Dopesick was the first Eyehategod album that I bought, although I didn’t really get into them until I heard Take As Needed For Pain. There was much more groove there – painstaking and agonizing groove but groove nonetheless – whereas Dopesick just seemed tortured to me; drawn out, unpleasant. I also found the production to be rather muddy, which is OK for drug-addled sludge, but the 2007 remaster rather refreshingly opens up Dopesick without losing any of its grime or disgusting sound.

Necros Christos – Doom Of The Occult (2011)

I love the mix of crushing doom metal and more traditional instrumental passages, which use all manner of different sounds to build the atmosphere. Anyone who puts a church organ on a doom record is a genius in my book. The production is also fantastic and the length of this thing, seemingly impenetrable at first, opens up the album like some sort of sprawling journey or concept album. Granted, this type of death/doom at the core here is not particularly original and may put some people off due to its limited sound palette, but for those into such things you can’t really go wrong with this album.

Electric Wizard – We Live! (2004)

Ah yes, THE Electric Wizard, everyone’s favourite dope smoking fuzz fiends. Not sure what inspired that brief name change, but I am glad they reverted back after this album. We Live! seems to be a transitional period for the band, with Jus moving the band away from their “classic” lineup and still – honestly – having not found their stride with the newer incarnation of the band. This would come in spades with Witchcult Today, but We Live! is still well worth your time. The production is fairly clear for a EW album (lol) and some of the songs are absolutely incredibly, such as the opening track as well as “Saturn’s Children”.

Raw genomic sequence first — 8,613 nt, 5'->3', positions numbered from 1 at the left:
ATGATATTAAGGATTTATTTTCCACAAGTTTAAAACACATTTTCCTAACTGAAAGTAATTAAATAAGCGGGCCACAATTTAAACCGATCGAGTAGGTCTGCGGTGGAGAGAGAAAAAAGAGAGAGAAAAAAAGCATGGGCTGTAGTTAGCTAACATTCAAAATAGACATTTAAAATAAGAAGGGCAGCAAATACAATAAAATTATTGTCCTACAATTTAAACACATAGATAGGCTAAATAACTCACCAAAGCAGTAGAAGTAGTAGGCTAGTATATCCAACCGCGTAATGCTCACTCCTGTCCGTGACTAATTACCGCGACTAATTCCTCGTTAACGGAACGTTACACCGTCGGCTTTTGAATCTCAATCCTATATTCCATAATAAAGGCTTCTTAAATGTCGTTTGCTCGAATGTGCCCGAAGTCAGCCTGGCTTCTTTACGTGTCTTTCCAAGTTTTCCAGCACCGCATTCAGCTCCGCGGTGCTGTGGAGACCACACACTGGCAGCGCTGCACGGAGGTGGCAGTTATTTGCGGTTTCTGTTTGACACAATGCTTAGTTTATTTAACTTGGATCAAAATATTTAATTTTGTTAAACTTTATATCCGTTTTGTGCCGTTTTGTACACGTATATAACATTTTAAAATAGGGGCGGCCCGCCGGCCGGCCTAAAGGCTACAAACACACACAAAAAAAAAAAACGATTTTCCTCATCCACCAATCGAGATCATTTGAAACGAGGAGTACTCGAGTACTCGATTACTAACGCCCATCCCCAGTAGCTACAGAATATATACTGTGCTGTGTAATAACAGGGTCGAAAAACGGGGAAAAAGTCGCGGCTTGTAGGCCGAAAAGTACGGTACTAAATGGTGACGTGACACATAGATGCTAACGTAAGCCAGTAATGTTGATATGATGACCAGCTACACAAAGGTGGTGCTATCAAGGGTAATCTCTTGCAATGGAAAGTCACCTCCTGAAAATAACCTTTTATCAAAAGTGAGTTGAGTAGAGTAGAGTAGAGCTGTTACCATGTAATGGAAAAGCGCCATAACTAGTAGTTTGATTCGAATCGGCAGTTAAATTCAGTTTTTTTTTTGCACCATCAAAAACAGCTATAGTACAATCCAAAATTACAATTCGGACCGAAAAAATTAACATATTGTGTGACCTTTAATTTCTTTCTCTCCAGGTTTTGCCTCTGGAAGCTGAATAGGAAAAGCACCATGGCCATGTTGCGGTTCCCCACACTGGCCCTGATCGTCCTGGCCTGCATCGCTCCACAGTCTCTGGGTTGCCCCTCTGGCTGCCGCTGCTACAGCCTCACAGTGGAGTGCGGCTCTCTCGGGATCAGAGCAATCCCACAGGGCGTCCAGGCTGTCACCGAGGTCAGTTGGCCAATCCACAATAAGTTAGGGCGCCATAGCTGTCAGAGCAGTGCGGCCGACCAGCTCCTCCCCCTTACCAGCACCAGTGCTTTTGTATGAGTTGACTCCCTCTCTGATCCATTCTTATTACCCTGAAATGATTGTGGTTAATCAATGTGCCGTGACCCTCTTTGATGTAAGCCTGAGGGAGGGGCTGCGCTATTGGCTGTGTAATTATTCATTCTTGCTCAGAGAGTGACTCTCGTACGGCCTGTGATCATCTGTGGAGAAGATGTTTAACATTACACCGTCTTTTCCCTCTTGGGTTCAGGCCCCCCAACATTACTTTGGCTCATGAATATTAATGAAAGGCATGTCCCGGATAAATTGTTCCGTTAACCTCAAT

Gallhammer – The End (2011)

It might be the squeaky Despise You on helium vocals that put folks off after the first few songs but The End is Gallhammer at their most glacial and experimental. Worth listening to for the closing tracks alone, “Wander” and “108=7/T-NA”, the latter of which has what sounds like some sort of Zorn-like sax improvisation over it.

Slabdragger – Regress (2011)

The main selling point for Slabdragger, at least on this LP, is the phenomenal guitar tone. Crunchy, fuzzy, chewy, riffy goodness! Unfortunately, Regress fails to hold much attention for the entirety of its runtime and I attribute this to the lack of variety in its textural content; it’s all rather one dimensional, despite the songs being generally very good in isolation.

Dragged Into Sunlight & Gnaw Their Tongues – N.V. (2015)